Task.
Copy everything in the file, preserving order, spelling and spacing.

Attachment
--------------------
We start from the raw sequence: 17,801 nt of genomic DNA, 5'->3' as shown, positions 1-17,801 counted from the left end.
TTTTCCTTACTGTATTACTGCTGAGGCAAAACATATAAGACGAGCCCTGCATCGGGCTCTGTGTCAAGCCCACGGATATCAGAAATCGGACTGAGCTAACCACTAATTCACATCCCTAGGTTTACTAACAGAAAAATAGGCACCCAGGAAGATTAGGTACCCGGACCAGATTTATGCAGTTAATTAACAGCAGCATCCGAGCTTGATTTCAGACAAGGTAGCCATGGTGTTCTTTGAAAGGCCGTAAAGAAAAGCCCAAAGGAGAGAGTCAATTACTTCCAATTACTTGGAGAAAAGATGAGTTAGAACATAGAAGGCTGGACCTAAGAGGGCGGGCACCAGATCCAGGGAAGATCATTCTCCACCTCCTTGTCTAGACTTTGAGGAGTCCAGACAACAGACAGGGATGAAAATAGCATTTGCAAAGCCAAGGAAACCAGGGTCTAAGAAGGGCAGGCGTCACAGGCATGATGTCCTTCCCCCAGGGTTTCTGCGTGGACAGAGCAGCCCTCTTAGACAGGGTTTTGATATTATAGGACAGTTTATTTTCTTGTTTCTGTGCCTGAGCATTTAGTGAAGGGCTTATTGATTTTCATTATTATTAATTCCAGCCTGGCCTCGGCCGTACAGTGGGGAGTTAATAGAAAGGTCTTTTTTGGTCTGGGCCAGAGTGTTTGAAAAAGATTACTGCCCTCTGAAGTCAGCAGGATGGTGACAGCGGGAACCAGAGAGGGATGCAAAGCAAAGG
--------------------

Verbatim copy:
We start from the raw sequence: 17,801 nt of genomic DNA, 5'->3' as shown, positions 1-17,801 counted from the left end.
TTTTCCTTACTGTATTACTGCTGAGGCAAAACATATAAGACGAGCCCTGCATCGGGCTCTGTGTCAAGCCCACGGATATCAGAAATCGGACTGAGCTAACCACTAATTCACATCCCTAGGTTTACTAACAGAAAAATAGGCACCCAGGAAGATTAGGTACCCGGACCAGATTTATGCAGTTAATTAACAGCAGCATCCGAGCTTGATTTCAGACAAGGTAGCCATGGTGTTCTTTGAAAGGCCGTAAAGAAAAGCCCAAAGGAGAGAGTCAATTACTTCCAATTACTTGGAGAAAAGATGAGTTAGAACATAGAAGGCTGGACCTAAGAGGGCGGGCACCAGATCCAGGGAAGATCATTCTCCACCTCCTTGTCTAGACTTTGAGGAGTCCAGACAACAGACAGGGATGAAAATAGCATTTGCAAAGCCAAGGAAACCAGGGTCTAAGAAGGGCAGGCGTCACAGGCATGATGTCCTTCCCCCAGGGTTTCTGCGTGGACAGAGCAGCCCTCTTAGACAGGGTTTTGATATTATAGGACAGTTTATTTTCTTGTTTCTGTGCCTGAGCATTTAGTGAAGGGCTTATTGATTTTCATTATTATTAATTCCAGCCTGGCCTCGGCCGTACAGTGGGGAGTTAATAGAAAGGTCTTTTTTGGTCTGGGCCAGAGTGTTTGAAAAAGATTACTGCCCTCTGAAGTCAGCAGGATGGTGACAGCGGGAACCAGAGAGGGATGCAAAGCAAAGG